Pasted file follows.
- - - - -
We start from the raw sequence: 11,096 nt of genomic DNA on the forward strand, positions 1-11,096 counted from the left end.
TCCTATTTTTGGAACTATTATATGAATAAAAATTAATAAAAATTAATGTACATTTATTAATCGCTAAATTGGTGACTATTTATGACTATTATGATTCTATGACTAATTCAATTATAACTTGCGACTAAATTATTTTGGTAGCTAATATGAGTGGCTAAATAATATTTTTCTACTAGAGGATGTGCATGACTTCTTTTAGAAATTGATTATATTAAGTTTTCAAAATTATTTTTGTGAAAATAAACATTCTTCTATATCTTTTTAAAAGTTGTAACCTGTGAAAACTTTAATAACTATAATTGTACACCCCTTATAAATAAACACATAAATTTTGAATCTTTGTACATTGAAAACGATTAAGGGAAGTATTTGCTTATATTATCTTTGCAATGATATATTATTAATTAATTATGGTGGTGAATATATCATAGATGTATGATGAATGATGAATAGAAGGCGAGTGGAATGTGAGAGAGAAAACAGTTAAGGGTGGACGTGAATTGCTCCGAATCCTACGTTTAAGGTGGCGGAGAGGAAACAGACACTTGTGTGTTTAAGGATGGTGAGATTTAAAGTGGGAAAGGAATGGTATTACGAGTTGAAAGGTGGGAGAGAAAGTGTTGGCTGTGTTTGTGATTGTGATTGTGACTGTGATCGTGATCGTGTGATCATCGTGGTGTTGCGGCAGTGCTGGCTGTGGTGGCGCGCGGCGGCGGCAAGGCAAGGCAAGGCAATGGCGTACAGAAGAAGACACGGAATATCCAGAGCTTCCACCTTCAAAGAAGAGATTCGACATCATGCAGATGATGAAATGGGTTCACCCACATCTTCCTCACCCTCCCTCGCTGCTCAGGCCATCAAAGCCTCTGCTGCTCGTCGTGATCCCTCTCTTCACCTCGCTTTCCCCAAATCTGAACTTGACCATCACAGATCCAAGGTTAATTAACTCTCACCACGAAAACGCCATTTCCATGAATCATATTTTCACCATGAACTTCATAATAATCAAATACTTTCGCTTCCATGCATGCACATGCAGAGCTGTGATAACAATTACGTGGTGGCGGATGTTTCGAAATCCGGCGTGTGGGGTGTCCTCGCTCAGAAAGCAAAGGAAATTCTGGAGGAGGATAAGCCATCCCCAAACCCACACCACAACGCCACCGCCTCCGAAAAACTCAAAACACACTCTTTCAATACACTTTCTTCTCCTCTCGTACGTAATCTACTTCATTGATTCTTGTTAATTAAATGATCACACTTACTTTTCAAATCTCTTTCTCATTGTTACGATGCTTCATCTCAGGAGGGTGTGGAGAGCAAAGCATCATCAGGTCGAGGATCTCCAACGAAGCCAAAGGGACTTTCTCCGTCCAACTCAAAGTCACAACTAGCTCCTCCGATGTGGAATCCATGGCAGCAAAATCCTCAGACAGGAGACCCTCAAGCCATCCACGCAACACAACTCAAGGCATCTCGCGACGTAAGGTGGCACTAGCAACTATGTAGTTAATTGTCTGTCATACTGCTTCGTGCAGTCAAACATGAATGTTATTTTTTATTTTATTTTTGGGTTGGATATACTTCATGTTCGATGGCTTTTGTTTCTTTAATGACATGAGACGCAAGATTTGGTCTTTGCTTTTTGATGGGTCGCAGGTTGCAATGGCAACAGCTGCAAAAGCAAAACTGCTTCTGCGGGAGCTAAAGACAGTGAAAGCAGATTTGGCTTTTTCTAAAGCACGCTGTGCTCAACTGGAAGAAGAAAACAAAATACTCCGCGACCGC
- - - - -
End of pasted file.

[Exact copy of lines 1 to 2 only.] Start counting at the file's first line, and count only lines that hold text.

We start from the raw sequence: 11,096 nt of genomic DNA on the forward strand, positions 1-11,096 counted from the left end.
TCCTATTTTTGGAACTATTATATGAATAAAAATTAATAAAAATTAATGTACATTTATTAATCGCTAAATTGGTGACTATTTATGACTATTATGATTCTATGACTAATTCAATTATAACTTGCGACTAAATTATTTTGGTAGCTAATATGAGTGGCTAAATAATATTTTTCTACTAGAGGATGTGCATGACTTCTTTTAGAAATTGATTATATTAAGTTTTCAAAATTATTTTTGTGAAAATAAACATTCTTCTATATCTTTTTAAAAGTTGTAACCTGTGAAAACTTTAATAACTATAATTGTACACCCCTTATAAATAAACACATAAATTTTGAATCTTTGTACATTGAAAACGATTAAGGGAAGTATTTGCTTATATTATCTTTGCAATGATATATTATTAATTAATTATGGTGGTGAATATATCATAGATGTATGATGAATGATGAATAGAAGGCGAGTGGAATGTGAGAGAGAAAACAGTTAAGGGTGGACGTGAATTGCTCCGAATCCTACGTTTAAGGTGGCGGAGAGGAAACAGACACTTGTGTGTTTAAGGATGGTGAGATTTAAAGTGGGAAAGGAATGGTATTACGAGTTGAAAGGTGGGAGAGAAAGTGTTGGCTGTGTTTGTGATTGTGATTGTGACTGTGATCGTGATCGTGTGATCATCGTGGTGTTGCGGCAGTGCTGGCTGTGGTGGCGCGCGGCGGCGGCAAGGCAAGGCAAGGCAATGGCGTACAGAAGAAGACACGGAATATCCAGAGCTTCCACCTTCAAAGAAGAGATTCGACATCATGCAGATGATGAAATGGGTTCACCCACATCTTCCTCACCCTCCCTCGCTGCTCAGGCCATCAAAGCCTCTGCTGCTCGTCGTGATCCCTCTCTTCACCTCGCTTTCCCCAAATCTGAACTTGACCATCACAGATCCAAGGTTAATTAACTCTCACCACGAAAACGCCATTTCCATGAATCATATTTTCACCATGAACTTCATAATAATCAAATACTTTCGCTTCCATGCATGCACATGCAGAGCTGTGATAACAATTACGTGGTGGCGGATGTTTCGAAATCCGGCGTGTGGGGTGTCCTCGCTCAGAAAGCAAAGGAAATTCTGGAGGAGGATAAGCCATCCCCAAACCCACACCACAACGCCACCGCCTCCGAAAAACTCAAAACACACTCTTTCAATACACTTTCTTCTCCTCTCGTACGTAATCTACTTCATTGATTCTTGTTAATTAAATGATCACACTTACTTTTCAAATCTCTTTCTCATTGTTACGATGCTTCATCTCAGGAGGGTGTGGAGAGCAAAGCATCATCAGGTCGAGGATCTCCAACGAAGCCAAAGGGACTTTCTCCGTCCAACTCAAAGTCACAACTAGCTCCTCCGATGTGGAATCCATGGCAGCAAAATCCTCAGACAGGAGACCCTCAAGCCATCCACGCAACACAACTCAAGGCATCTCGCGACGTAAGGTGGCACTAGCAACTATGTAGTTAATTGTCTGTCATACTGCTTCGTGCAGTCAAACATGAATGTTATTTTTTATTTTATTTTTGGGTTGGATATACTTCATGTTCGATGGCTTTTGTTTCTTTAATGACATGAGACGCAAGATTTGGTCTTTGCTTTTTGATGGGTCGCAGGTTGCAATGGCAACAGCTGCAAAAGCAAAACTGCTTCTGCGGGAGCTAAAGACAGTGAAAGCAGATTTGGCTTTTTCTAAAGCACGCTGTGCTCAACTGGAAGAAGAAAACAAAATACTCCGCGACCGC